fbpx
 

WINDOW ROCK, Ariz. — On Saturday, the Navajo Department of Health, in coordination with the Navajo Epidemiology Center and the Navajo Area Indian Health Service, reported 17 new COVID-19 positive cases for the Navajo Nation and no recent deaths. The total number of deaths remains 558 as previously reported on Friday. Reports indicate that 7,266 individuals have recovered from COVID-19, and 108,446 COVID-19 tests have been administered. The total number of positive COVID-19 cases is now 10,421.

Navajo Nation COVID-19 positive cases by Service Unit:

  • Chinle Service Unit: 2,420
  • Crownpoint Service Unit: 896
  • Ft. Defiance Service Unit: 1,046
  • Gallup Service Unit: 1,646
  • Kayenta Service Unit: 1,342
  • Shiprock Service Unit: 1,594
  • Tuba City Service Unit: 986
  • Winslow Service Unit: 485

* Six residences with COVID-19 positive cases are not specific enough to place them accurately in a Service Unit.

The Navajo Nation’s 57-hour weekend lockdown remains in effect until 5:00 a.m. (MDT) on Monday, Oct. 5. A Stay-At-Home Order also remains in effect for the entire Navajo Nation.

"The safest place to be this weekend is at home on the Navajo Nation. The towns and cities near the Navajo Nation continue to report high numbers of COVID-19 cases. Our health care system on the Navajo Nation cannot handle another large surge in cases. Please stay home, wear a mask, wash your hands, practice social distancing, and avoid large gatherings," Navajo Nation President Jonathan Nez said.

On Saturday, the state of New Mexico reported 298 new cases of COVID-19, the state of Arizona reported 636 new cases, and Utah reported 1,068.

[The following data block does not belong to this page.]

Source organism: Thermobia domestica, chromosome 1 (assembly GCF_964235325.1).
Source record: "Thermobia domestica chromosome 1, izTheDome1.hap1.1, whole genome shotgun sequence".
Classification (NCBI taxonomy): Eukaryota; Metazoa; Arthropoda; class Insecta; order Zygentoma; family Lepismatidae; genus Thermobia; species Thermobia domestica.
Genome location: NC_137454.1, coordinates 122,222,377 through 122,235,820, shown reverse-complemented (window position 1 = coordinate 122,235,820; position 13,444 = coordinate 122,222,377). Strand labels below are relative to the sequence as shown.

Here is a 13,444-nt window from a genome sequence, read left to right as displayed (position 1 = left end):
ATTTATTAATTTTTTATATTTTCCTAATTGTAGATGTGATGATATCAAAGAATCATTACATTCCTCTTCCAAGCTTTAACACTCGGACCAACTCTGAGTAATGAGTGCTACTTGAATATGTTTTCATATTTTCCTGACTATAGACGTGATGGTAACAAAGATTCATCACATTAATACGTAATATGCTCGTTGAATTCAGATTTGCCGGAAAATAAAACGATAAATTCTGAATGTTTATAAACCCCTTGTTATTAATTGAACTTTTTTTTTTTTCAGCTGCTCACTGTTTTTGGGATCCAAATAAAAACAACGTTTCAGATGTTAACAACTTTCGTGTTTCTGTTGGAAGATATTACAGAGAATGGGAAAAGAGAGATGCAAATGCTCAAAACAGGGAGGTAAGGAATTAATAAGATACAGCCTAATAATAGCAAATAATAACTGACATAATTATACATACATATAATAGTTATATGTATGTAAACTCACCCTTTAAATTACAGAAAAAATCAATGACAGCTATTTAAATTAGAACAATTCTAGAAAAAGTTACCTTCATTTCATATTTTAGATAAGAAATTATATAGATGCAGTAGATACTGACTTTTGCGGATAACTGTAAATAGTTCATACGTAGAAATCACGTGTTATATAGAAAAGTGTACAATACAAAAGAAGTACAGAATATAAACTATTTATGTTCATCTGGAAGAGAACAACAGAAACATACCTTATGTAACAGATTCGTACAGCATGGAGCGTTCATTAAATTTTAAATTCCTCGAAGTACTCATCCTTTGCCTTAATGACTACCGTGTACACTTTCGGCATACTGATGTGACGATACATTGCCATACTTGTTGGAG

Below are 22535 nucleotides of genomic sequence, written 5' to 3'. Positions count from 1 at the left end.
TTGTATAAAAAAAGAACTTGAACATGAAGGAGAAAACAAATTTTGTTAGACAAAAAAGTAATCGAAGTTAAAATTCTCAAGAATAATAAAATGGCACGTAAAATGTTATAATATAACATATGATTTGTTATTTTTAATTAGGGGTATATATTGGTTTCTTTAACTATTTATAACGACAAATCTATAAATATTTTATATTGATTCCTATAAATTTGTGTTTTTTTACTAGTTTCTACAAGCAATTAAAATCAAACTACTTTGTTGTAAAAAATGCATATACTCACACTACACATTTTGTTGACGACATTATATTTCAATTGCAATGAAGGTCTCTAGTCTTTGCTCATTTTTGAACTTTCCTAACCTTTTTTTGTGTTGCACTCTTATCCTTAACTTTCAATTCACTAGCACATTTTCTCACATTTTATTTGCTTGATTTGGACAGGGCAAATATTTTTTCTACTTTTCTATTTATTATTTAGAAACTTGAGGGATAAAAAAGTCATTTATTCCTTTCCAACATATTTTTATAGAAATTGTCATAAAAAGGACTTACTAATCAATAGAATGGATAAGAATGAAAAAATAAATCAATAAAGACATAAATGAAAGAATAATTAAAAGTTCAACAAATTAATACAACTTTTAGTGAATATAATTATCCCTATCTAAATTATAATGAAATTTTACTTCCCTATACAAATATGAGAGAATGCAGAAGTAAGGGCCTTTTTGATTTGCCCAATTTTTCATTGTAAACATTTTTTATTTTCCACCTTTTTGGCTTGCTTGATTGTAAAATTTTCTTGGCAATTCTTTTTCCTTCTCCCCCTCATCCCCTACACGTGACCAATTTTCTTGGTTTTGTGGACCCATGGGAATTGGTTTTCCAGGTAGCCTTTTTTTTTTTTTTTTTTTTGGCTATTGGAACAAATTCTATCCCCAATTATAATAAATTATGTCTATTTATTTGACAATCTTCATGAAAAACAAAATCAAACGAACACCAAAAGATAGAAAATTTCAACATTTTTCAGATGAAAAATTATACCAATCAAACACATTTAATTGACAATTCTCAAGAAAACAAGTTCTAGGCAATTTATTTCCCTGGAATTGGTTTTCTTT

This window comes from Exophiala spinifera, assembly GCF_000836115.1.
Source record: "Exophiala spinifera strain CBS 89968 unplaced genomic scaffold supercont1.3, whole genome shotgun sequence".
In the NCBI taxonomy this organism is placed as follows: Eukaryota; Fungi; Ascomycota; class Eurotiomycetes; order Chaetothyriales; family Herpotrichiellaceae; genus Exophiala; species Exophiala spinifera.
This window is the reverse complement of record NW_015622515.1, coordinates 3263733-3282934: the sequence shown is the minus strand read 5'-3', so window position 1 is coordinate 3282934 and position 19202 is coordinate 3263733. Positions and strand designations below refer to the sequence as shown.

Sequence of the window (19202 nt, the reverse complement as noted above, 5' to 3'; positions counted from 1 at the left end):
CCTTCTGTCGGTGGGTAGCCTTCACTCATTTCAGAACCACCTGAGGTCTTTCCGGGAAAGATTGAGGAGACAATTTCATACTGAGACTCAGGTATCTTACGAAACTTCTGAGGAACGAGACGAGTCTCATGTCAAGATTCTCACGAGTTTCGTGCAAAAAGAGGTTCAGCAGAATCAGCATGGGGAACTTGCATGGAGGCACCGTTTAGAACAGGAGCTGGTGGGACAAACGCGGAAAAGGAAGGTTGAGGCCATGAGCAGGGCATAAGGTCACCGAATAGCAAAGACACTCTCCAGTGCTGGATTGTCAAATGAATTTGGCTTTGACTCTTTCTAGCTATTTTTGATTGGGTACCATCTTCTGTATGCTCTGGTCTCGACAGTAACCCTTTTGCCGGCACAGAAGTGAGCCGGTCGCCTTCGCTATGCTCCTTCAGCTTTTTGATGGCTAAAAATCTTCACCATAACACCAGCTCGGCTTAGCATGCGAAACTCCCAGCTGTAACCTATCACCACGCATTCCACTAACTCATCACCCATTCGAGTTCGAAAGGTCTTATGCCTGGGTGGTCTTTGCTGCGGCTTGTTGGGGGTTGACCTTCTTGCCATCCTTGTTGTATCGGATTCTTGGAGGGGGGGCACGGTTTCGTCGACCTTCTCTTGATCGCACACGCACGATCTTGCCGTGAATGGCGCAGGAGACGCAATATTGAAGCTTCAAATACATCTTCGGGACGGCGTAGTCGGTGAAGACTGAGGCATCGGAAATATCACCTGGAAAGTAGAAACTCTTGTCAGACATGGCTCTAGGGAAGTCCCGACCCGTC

More Stories Like This

Effort to Protect Tribes Impacted by Federal Cannabis Laws Advances in Interior Appropriations Bill
Native Bidaské with Principal Chief of the Cherokee Nation Chuck Hoskin Jr.
Road to Healing Tour Starts July 9 in Oklahoma
Supreme Court Rules State has Concurrent Jurisdiction in Indian Territory
Tara Sweeney Out; Mary Peltola In for Alaska's Special Congressional Election Ballot

Do you appreciate a Native perspective on the news? 

For the past decade-plus, we’ve covered the important Indigenous stories that are often overlooked by other media. From the protests at Standing Rock and the toppling of colonizer statues during the racial equity protests, to the ongoing epidemic of Murdered and Missing Indigenous Women (MMIW) and the past-due reckoning related to assimilation, cultural genocide and Indian Boarding Schools, we have been there to provide a Native perspective and elevate Native voices.

Our news is free for everyone to read, but it is not free to produce. That’s why we’re asking you to make a donation this month to help support our efforts. Any contribution — big or small — helps us remain a force for change in Indian Country and continue telling the stories that are so often ignored, erased or overlooked.  Most often, our donors make a one-time gift of $20 or more, while many choose to make a recurring monthly donation of $5 or $10.  Whatever you can do, it helps fund our Indigenous-led newsroom and our ability to cover Native news. 

Donate to Native News Online today and support independent Indigenous journalism. Thank you. 

About The Author
Native News Online Staff
Author: Native News Online StaffEmail: This email address is being protected from spambots. You need JavaScript enabled to view it.